Derek Lowe is a medicinal chemist who has worked for several major pharmaceutical companies since 1989 on drug discovery projects against schizophrenia, Alzheimer’s, diabetes, osteoporosis, and other diseases. He has been writing about drug discovery at In the Pipeline, where this post originally appeared, for more than ten years.
The British Medical Journal says that the “widely touted innovation crisis in pharmaceuticals is a myth.” The British Medical Journal is wrong.
There, that’s about as direct as I can make it. But allow me to go into more detail, because that’s not the the only thing they’re wrong about. This is a new article entitled “Pharmaceutical research and development: what do we get for all that money?”, and it’s by Joel Lexchin (York University) and Donald Light of UMDNJ. And that last name should be enough to tell you where this is all coming from, because Prof. Light is the man who’s publicly attached his name to an estimate that developing a new drug costs about $43 million dollars.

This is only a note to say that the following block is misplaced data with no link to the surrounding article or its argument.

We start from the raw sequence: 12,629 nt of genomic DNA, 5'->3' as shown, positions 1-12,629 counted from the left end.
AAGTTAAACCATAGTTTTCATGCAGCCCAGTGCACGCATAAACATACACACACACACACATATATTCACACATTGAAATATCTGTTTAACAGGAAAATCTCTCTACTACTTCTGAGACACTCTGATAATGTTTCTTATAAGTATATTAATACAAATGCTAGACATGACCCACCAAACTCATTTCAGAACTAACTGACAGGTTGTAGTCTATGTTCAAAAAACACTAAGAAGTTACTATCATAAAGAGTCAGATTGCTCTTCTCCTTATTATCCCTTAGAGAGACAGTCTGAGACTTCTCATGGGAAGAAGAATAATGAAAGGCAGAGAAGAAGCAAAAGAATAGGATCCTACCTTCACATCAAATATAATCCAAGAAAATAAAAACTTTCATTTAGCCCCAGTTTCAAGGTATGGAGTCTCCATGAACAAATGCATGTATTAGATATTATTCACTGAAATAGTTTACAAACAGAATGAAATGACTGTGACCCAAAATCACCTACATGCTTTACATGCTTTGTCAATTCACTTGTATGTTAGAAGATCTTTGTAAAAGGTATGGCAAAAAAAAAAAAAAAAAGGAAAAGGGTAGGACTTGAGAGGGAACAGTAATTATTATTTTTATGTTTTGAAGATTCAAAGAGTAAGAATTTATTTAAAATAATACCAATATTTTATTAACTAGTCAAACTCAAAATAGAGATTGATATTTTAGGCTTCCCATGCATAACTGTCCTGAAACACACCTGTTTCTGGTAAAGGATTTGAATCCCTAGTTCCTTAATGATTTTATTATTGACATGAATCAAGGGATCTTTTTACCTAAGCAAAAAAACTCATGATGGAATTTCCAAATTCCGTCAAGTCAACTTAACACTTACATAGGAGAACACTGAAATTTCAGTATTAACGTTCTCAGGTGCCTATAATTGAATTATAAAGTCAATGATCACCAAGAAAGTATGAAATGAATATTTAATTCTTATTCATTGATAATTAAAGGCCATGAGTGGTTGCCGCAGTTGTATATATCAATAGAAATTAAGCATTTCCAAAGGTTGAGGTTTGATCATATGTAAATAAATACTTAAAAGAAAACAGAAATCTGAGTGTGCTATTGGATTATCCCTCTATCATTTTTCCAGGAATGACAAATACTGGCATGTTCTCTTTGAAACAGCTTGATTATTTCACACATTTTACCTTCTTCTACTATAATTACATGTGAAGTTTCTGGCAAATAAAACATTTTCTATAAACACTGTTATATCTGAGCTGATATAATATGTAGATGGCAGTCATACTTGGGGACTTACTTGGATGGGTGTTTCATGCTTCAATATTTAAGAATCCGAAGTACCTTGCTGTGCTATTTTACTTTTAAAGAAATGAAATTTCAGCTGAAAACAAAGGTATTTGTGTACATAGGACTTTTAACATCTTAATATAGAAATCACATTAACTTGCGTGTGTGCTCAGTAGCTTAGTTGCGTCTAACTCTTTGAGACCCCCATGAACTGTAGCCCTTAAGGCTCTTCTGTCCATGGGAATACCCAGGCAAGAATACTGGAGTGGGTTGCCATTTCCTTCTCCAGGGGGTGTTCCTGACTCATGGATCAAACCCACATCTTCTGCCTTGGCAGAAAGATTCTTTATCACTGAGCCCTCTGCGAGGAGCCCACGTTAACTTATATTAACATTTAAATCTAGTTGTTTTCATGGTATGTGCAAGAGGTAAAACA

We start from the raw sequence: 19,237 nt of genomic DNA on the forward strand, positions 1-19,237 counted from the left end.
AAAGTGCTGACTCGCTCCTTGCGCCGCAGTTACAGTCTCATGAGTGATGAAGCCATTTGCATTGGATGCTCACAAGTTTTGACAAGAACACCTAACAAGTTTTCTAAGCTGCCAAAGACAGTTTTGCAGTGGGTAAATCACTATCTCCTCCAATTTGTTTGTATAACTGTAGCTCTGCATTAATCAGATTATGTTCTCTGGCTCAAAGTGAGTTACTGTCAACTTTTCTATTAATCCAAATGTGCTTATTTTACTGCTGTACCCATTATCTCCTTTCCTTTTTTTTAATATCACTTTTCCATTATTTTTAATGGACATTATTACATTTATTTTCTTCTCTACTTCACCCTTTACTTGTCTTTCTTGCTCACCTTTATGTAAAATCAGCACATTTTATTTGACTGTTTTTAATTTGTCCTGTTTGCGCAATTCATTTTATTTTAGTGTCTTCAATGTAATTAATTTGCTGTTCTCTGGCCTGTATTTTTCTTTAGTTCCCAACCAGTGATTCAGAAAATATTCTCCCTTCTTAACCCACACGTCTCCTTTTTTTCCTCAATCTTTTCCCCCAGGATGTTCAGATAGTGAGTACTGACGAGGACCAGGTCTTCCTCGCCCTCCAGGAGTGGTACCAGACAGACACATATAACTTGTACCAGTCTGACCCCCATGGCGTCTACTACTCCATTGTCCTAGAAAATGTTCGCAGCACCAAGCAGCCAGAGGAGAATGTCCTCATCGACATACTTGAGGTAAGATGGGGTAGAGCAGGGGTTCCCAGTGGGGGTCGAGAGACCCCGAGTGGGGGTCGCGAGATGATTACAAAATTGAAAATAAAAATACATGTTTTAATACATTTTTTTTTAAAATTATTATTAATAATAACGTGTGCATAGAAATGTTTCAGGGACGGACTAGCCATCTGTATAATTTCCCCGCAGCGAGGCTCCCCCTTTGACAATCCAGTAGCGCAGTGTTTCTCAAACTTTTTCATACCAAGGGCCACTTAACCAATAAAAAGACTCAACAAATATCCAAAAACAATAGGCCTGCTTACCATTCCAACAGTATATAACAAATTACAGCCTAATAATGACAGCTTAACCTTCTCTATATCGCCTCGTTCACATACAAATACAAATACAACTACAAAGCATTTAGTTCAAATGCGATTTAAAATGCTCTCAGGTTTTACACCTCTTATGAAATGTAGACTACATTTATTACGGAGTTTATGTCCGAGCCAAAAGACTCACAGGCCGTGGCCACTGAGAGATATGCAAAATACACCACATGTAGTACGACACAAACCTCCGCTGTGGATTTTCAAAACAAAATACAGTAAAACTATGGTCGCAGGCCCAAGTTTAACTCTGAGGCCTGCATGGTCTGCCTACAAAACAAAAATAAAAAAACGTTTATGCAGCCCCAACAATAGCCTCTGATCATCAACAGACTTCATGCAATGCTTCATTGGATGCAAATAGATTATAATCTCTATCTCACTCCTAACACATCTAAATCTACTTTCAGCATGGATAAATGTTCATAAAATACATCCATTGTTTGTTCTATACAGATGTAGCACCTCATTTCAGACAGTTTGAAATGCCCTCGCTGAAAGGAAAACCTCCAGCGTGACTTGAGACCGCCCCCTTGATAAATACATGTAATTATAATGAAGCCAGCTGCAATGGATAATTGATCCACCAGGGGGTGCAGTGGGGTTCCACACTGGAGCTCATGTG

I’m generally careful, when I bring up that figure around people who actually develop drugs, not to do so when they’re in the middle of drinking coffee or working with anything fragile, because it always provokes startled expressions and sudden laughter. These posts go into some detail about how ludicrous that number is, but for now, I’ll just note that it’s hard to see how anyone who seriously advances that estimate can be taken seriously. But here we are again.